Good API design is a recurring topic for teams trying to perfect their API strategy. That’s because a well-designed API leads to a better experience, faster documentation, and better adoption of your API. But what exactly goes into a good API design? In this post, we’ll detail some best practices for successful API design.
API design is a job in itself. A sloppy design, based on the field rather than based on analysis, with APIs invented on the fly and without hindsight, usually produces a poor developer experience, with the risk that the API will be little or poorly used, which would be against its purpose.
The reason is simple: OpenAPI allows the generation of documentation in an automated way, so the documentation will be the reflection of the design choices. A bad design will therefore be difficult to interpret, or even unreadable.
How information is exposed via the API matters as much as the ability to expose it securely and seamlessly. Design thus takes the lead in the API building process. We talk about Design-First. It’s nothing more or less than laying out the plans for the API before you start producing the first line of code.
Transversality and Design-Thinking
For APIs, the challenge is transversality: by introducing design upstream, we can meet with the stakeholders of this API and build it while respecting the majority of the requirements expressed. Without this work, we would end up with a first version that follows the recommendations of a single category of users, and future developments would probably quickly force us to disregard this first contract, sometimes to a considerable extent.
This transversality is generally organized in Design-Thinking sessions applied to APIs, which are particularly well suited to the fact that an API provides a service and is described as a product. Astrakhan offers in its training catalog “Digital Leadership” a Design-Thinking module applied to APIs, as well as Design-Thinking applied to Data.
The main contribution of Design-Thinking is to limit the effects of the most obvious bias: an API built to reflect the systems it connects to, rather than the views of those who will use it. Customer journeys in banking or Online+Offline (O+O) omnichannel in retail will benefit from this approach.
The design approach is then completely architectural since it will consist of progressively building the target API by bringing together all the requests. The initial collaboration thus temporarily gives way to the know-how of the architect who will bring together the requests in a coherent way.
We can wonder if this approach is linked to the use of REST and if GraphQL will not make this whole approach obsolete. This does not seem to be the case. GraphQL is indeed easier to access and offers a better developer experience at first glance. However, in our opinion, the design work must remain free of architectural choices and be done upstream, especially since the scalability issues surrounding GraphQL make it difficult to consider it as a solution that can cover all use cases.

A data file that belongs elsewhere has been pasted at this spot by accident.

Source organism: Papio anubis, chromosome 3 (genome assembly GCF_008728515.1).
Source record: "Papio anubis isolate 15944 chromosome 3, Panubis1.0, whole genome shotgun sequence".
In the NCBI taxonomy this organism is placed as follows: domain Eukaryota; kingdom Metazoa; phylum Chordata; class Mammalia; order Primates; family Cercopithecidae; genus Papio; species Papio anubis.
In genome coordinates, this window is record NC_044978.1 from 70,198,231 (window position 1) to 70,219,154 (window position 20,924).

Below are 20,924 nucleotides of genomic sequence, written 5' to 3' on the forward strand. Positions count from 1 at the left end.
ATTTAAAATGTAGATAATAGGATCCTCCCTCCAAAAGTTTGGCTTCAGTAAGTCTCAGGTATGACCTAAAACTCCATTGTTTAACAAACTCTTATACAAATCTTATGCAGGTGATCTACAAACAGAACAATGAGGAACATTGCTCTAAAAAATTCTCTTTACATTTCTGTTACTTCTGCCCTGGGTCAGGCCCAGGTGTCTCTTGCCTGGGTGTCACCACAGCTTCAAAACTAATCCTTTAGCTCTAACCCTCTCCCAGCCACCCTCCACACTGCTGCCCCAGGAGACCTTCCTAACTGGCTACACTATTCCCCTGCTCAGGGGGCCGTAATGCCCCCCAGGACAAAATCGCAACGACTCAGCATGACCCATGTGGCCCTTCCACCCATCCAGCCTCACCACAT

Conventions and rules
Next, it is generally useful and necessary to rely on the conventions that have been implemented to facilitate the way your API is approached by its future users. If the conventions change from one API to another, it will be badly perceived to have to enter several design techniques, which are sometimes contradictory.
The use of names for resources, the consistent use of HTTP verbs, the reinterpretation of HTTP statuses in a unique way, the distribution of information in a unique way between header, parameters, variables, body, etc. are all practices to be favored so that all your APIs have the same signature.
Beyond that, it will also be necessary to standardize the practices of paging, filters, hypermedia links… or to specify the recommended and available options.
Links with enterprise architecture
Generally speaking, this means linking the design of APIs to information models, and therefore implicitly linking them to prior modeling work, which is not in itself revolutionary, since this was already the case at the time of service architectures, which are so criticized today.
In general, it is the link with the enterprise architecture work and the repositories where it is implemented that should be used. This is a good way to ensure the compatibility and reusability of the work. Astrakhan is currently working on implementing an API management vertical on the solution of its partner “Ardoq”.
This can be seen as a sign of the times and of a certain standardization, where new technologies have taken over old ones, while ultimately perpetuating the elements of method that they claimed to be able to avoid. This is not too important and is rather good news, since it indicates a tendency towards modeling, standardization, and the definition of rules, for a digital economy that used to pride itself on not respecting any rules. But it doesn’t matter, because it has taken over and happily modernized everything in its path.